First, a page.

What is so pressing?
You can’t undress me anyway
Listening to the record, I thought to myself – this is what music in the future should sound like. The album has a modern unique sound, and yet somehow manages to keep a kind of timeless class about it. But of course, that’s just my opinion. Chances are that yours will differ – and I think for Strange Mercy, that’s the way that the artist wants it.
Musichord Rating: 8/10
[Warner Bros] 2011
I’m not sure how you see it, but when people use the term “folk” to describe music, it conjours up to me visions of down-home troubadours with guitars and plaintive lyrical storytelling. (There may or may not be a lute involved.) Think Nick Drake, Woody Guthrie or Pre-electric Dylan. Kiss Each Other Clean is not that kind of muisc. And yet, as I was casting around for some kind of pigeonhole to put this into, I felt that I kept coming back to “folk”.
Iron & Wine is the nom de plume of Sam Beam, a South Carolinian singer and songwriter,now based in Austin. Kiss Each Other Clean is his fourth studio album, and it’s a richly detailed tapestry of carefully crafted songs with considerable lyrical depth.
It’s not always easy to explain – it’s probably better if you experience it for yourself.
Here’s a link to listen to the first song on the record, Walking Far From Home:
Click play, close your eyes for a moment, and as you listen, let your mind conjour up each of the things Sam saw on his travels, and share the fast-edited strangeness and curiousness that the musical landscape has to offer.
Did you do that? No, you didn’t. Go on, I’ll wait right here. Don’t worry about looking silly. Close your eyes, it’s important.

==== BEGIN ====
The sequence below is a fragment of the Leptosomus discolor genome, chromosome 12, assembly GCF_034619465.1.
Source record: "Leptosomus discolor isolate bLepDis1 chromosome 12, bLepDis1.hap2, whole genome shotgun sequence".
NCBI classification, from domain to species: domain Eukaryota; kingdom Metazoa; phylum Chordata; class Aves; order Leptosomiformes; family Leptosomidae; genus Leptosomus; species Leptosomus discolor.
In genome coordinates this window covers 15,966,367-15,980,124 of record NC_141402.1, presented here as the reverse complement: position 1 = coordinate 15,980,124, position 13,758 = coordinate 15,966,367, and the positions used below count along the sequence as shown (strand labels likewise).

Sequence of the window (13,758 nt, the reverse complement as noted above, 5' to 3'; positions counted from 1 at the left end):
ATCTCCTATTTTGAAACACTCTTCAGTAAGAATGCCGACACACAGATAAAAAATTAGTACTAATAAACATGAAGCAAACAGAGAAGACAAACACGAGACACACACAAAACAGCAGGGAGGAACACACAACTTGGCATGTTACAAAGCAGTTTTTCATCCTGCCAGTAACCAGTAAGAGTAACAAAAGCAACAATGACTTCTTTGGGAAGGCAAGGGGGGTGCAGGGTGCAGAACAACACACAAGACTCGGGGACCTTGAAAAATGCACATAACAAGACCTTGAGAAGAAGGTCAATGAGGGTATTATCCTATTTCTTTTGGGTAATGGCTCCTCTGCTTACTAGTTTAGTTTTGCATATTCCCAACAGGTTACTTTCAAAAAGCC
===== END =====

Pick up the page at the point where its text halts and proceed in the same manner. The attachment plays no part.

This review will be much better once we’ve both been through the experience…
Now, wasn’t that a weird adventure? (My favourite bit was the strippers and the little white dog.)
And that is just the vestibule of what turns out to be a thoroughly intriguing record. Sam Beam’s dense lyrics, lilting voice and the whole production of the record serve as pallete, paint and easel to some unique and engaging artwork. Kiss Each Other Clean always has something tasty to offer your ears – be it jazz flute, marimba, Hammond organ, ska-like horns and dense pulsing electro basslines.
The entire collection of songs sports a musical diversity that transcends genres and influences in a way that seems effortless. If you are a fan of Sufjan Stevens’ Illinois, I think you will also like this record – both artists have a delicate, intelligent and almost fragile view of the world, and a deep, swooping melodic skill when it comes to songcraft.
And like Illinois, this record seems to be about individuals, about society, about faith and behaviour and love and time. And so, we’re back to that notion of “folk” music. At it’s roots, the word folk means “the people”. All of these elements are things that define people, and so for me, this is a folk record – an electric, clever, delicately crafted and well produced piece of art for people who love music, and love people.
Musichord Rating: 7.5/10